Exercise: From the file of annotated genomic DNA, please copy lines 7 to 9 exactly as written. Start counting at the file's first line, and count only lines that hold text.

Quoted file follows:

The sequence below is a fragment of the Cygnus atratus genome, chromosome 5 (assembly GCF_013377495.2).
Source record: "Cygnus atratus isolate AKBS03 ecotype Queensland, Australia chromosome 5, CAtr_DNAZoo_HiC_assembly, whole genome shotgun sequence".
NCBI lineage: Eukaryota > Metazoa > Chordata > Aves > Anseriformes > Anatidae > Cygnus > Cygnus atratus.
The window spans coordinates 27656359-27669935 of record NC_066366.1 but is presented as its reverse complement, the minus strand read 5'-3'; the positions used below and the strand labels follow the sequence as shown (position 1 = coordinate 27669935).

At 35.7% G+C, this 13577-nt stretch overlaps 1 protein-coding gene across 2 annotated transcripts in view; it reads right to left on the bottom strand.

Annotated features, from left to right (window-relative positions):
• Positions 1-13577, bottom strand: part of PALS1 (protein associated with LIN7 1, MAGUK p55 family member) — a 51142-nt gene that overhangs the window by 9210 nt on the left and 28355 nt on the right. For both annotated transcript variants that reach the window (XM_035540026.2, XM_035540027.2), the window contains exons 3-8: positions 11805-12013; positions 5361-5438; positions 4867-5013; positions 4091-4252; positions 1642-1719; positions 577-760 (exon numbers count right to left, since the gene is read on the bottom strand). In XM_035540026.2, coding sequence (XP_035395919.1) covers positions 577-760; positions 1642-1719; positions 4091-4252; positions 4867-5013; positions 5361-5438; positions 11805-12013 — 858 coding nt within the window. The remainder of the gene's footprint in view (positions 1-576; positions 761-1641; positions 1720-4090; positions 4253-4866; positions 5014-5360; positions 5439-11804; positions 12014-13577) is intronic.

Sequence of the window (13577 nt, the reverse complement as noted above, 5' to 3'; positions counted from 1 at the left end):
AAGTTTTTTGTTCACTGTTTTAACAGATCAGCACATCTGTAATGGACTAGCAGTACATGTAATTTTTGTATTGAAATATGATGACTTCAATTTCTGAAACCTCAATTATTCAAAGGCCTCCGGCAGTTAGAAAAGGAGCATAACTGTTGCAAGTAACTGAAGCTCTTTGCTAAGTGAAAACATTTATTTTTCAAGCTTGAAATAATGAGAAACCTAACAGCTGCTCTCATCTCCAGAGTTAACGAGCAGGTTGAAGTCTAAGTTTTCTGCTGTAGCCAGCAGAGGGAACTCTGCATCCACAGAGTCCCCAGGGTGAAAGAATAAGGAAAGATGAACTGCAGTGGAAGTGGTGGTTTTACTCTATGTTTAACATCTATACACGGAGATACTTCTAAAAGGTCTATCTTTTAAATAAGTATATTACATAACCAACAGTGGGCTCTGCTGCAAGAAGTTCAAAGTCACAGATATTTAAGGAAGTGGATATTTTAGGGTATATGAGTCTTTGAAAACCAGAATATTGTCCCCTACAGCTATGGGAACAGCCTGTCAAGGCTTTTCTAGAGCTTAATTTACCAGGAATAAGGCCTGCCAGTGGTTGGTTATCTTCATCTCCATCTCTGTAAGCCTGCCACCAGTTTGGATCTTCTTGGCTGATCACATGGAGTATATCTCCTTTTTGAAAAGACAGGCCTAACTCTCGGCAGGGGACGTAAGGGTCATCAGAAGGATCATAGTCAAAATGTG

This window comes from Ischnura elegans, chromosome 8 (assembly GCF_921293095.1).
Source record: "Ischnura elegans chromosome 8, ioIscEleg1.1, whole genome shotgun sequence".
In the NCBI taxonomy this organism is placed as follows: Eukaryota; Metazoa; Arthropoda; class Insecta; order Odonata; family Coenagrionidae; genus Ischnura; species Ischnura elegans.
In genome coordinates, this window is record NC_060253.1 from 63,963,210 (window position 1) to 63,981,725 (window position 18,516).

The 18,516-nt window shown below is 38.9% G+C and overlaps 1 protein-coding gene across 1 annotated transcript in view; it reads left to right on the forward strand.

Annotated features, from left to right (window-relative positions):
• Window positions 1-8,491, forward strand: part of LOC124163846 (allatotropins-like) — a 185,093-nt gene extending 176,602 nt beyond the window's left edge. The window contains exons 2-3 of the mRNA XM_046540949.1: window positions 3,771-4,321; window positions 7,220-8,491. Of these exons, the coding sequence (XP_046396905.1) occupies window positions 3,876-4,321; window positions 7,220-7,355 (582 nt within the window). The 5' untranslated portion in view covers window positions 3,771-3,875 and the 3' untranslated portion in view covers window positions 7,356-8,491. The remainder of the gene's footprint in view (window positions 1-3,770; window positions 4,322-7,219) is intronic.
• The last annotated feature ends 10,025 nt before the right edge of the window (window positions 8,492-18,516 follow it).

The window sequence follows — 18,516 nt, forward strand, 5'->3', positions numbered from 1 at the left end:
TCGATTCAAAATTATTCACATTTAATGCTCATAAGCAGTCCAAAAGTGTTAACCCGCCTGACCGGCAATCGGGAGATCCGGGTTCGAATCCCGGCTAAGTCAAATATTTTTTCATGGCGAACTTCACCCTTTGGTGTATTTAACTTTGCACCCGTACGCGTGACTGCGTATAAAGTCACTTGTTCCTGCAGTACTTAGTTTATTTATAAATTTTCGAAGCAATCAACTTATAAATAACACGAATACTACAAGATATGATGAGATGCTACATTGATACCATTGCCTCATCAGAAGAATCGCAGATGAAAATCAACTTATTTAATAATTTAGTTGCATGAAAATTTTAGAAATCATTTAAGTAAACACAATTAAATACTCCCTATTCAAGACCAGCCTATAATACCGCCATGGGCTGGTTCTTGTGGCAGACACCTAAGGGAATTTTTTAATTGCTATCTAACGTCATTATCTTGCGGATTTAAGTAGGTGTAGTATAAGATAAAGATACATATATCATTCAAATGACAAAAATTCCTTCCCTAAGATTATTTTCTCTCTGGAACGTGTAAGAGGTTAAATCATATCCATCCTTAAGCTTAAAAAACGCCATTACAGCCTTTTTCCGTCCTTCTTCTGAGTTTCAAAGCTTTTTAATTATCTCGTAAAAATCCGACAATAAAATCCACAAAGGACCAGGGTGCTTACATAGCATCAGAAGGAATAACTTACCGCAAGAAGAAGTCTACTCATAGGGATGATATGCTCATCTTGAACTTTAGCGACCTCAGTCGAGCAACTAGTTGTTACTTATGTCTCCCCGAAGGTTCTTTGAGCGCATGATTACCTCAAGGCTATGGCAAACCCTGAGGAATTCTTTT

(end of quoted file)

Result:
• Positions 1-13577, bottom strand: part of PALS1 (protein associated with LIN7 1, MAGUK p55 family member) — a 51142-nt gene that overhangs the window by 9210 nt on the left and 28355 nt on the right. For both annotated transcript variants that reach the window (XM_035540026.2, XM_035540027.2), the window contains exons 3-8: positions 11805-12013; positions 5361-5438; positions 4867-5013; positions 4091-4252; positions 1642-1719; positions 577-760 (exon numbers count right to left, since the gene is read on the bottom strand). In XM_035540026.2, coding sequence (XP_035395919.1) covers positions 577-760; positions 1642-1719; positions 4091-4252; positions 4867-5013; positions 5361-5438; positions 11805-12013 — 858 coding nt within the window. The remainder of the gene's footprint in view (positions 1-576; positions 761-1641; positions 1720-4090; positions 4253-4866; positions 5014-5360; positions 5439-11804; positions 12014-13577) is intronic.

Sequence of the window (13577 nt, the reverse complement as noted above, 5' to 3'; positions counted from 1 at the left end):
AAGTTTTTTGTTCACTGTTTTAACAGATCAGCACATCTGTAATGGACTAGCAGTACATGTAATTTTTGTATTGAAATATGATGACTTCAATTTCTGAAACCTCAATTATTCAAAGGCCTCCGGCAGTTAGAAAAGGAGCATAACTGTTGCAAGTAACTGAAGCTCTTTGCTAAGTGAAAACATTTATTTTTCAAGCTTGAAATAATGAGAAACCTAACAGCTGCTCTCATCTCCAGAGTTAACGAGCAGGTTGAAGTCTAAGTTTTCTGCTGTAGCCAGCAGAGGGAACTCTGCATCCACAGAGTCCCCAGGGTGAAAGAATAAGGAAAGATGAACTGCAGTGGAAGTGGTGGTTTTACTCTATGTTTAACATCTATACACGGAGATACTTCTAAAAGGTCTATCTTTTAAATAAGTATATTACATAACCAACAGTGGGCTCTGCTGCAAGAAGTTCAAAGTCACAGATATTTAAGGAAGTGGATATTTTAGGGTATATGAGTCTTTGAAAACCAGAATATTGTCCCCTACAGCTATGGGAACAGCCTGTCAAGGCTTTTCTAGAGCTTAATTTACCAGGAATAAGGCCTGCCAGTGGTTGGTTATCTTCATCTCCATCTCTGTAAGCCTGCCACCAGTTTGGATCTTCTTGGCTGATCACATGGAGTATATCTCCTTTTTGAAAAGACAGGCCTAACTCTCGGCAGGGGACGTAAGGGTCATCAGAAGGATCATAGTCAAAATGTG